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About The Wageworker. (Lincoln, Neb.) 1904-???? | View Entire Issue (Nov. 11, 1910)
shoes, and then buy the shoes bat-It, paying freight on the hides
east and freight on the finished product west, and all-the money
save the little for the hides goes east to build up big business there.
We are a vry foolish and short-sighted people.
Every member of congress who voted for the woolen schedule in
the Payne-Aldrich tariff voted to put a tax if $7 per capita on every
man, woman' and child in the United States. For what? There
is less than one-seventh of a sheep in this republic for each man,
woman and child. The wool tariff simply means that the consumers
of wool are taxed $49 per capita for every sheep raised in the coun
try. And we've heard men stand up and defend that sort of thing
and vote for the re-election of congressmen and senators who voted
for it. Wool tax per capita, $7; sheep per capita, one-seventh!
"Aren't we the easy marks? '
Now that the back- of smokle or as Ave meant to say, the boke of
smackle no, the smack of bokle no, no ! Now that, the smoke
of battle has cleared away, let's get down to business, wipe the
slate, clean and start all over again. And here's a contribution
to help provide the boiling oil for the first 'man who undertakes
to inject libelous personalities into the next campaign.
SHORT ARM JABS.
Of course LaFollette won out in 'Wisconsin,
would have it otherwise?
What honest man
Champ Clark is doubtless looking about for that span of mules
he expects soon to drive up Pennsylvania Avenue.
"1 have absolutely nothing to say," exclaimed Roosevelt at 11
o'clock last Tuesday evening. All of which reminds us of a certain
little boy on an historic occasion.
WoodroW Wilson is elected governor of New Jersey, which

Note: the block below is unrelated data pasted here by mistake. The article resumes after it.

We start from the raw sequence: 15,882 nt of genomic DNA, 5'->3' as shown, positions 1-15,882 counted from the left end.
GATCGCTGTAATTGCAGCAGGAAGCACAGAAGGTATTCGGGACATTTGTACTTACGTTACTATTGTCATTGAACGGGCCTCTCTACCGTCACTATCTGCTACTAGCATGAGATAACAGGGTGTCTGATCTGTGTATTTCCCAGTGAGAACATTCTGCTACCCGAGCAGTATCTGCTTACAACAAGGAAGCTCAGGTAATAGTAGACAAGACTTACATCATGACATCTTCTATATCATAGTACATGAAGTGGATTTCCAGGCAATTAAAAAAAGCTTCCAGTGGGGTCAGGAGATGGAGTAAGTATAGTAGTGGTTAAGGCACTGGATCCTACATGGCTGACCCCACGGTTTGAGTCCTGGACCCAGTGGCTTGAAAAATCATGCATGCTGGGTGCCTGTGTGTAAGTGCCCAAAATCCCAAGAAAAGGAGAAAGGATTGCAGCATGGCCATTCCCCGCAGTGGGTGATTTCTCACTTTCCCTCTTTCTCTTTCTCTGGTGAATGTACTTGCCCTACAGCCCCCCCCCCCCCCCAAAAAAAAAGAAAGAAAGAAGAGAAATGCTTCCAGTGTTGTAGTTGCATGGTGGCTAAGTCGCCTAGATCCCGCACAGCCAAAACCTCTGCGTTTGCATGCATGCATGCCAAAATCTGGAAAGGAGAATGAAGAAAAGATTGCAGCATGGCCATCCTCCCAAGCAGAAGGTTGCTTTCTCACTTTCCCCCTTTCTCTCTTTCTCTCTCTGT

means that the special interests are grooming him for the demo
cratic presidential nomination two years hence. Wilson will run
in the west about as well as a prohibition candidate in a distillery
'district or Jim Dahlman in University, Place. , .
Mr. Roosevelt will doubtless announce that the defeat of his
preferred candidate for governor ih New York is the resvdt of an
alliance between vice and crime. The fact is, it is a rebuke ad
ministered by an independent people tired to death of bloviation,
bulldozing and abuse.
One of the really bright spots in the congressional election is
the. triumph of Henry George, Jr., in New York City. It means
just one more member of congress' who can not be controlled by
privilege, and who will be a consistent fighter for the reforms that
really mean something to the common people. The trouble is
that too few men of the Henry George, Jr. calibre are elected to:
The democrats have won out handsomely all over the 'country.
The result of last Tuesday's election is merely to show that the
people are protesting against abuses heaped upon them. The pity
of it all is that the protest Ayill simply amount to nothing. The
result merely means that privilege has moved its lares and penates
from the republican domicile to the democratic domicile, and in
due time privilege will resume its old game of running the domi
Roosevelt went over into Iowa and made an especial plea for his
friend Grilk, republican candidate for congress in the Eleventh
district. Ordinarily the . Eleventh is overwhelmingly republican.
The most noticeable effect of Roosevelt's pleas for Grilk was the
wonderful race made by Pepper, the democratic candidate. ' It
was the real pepper that Pepper put into the campaign, and Grilk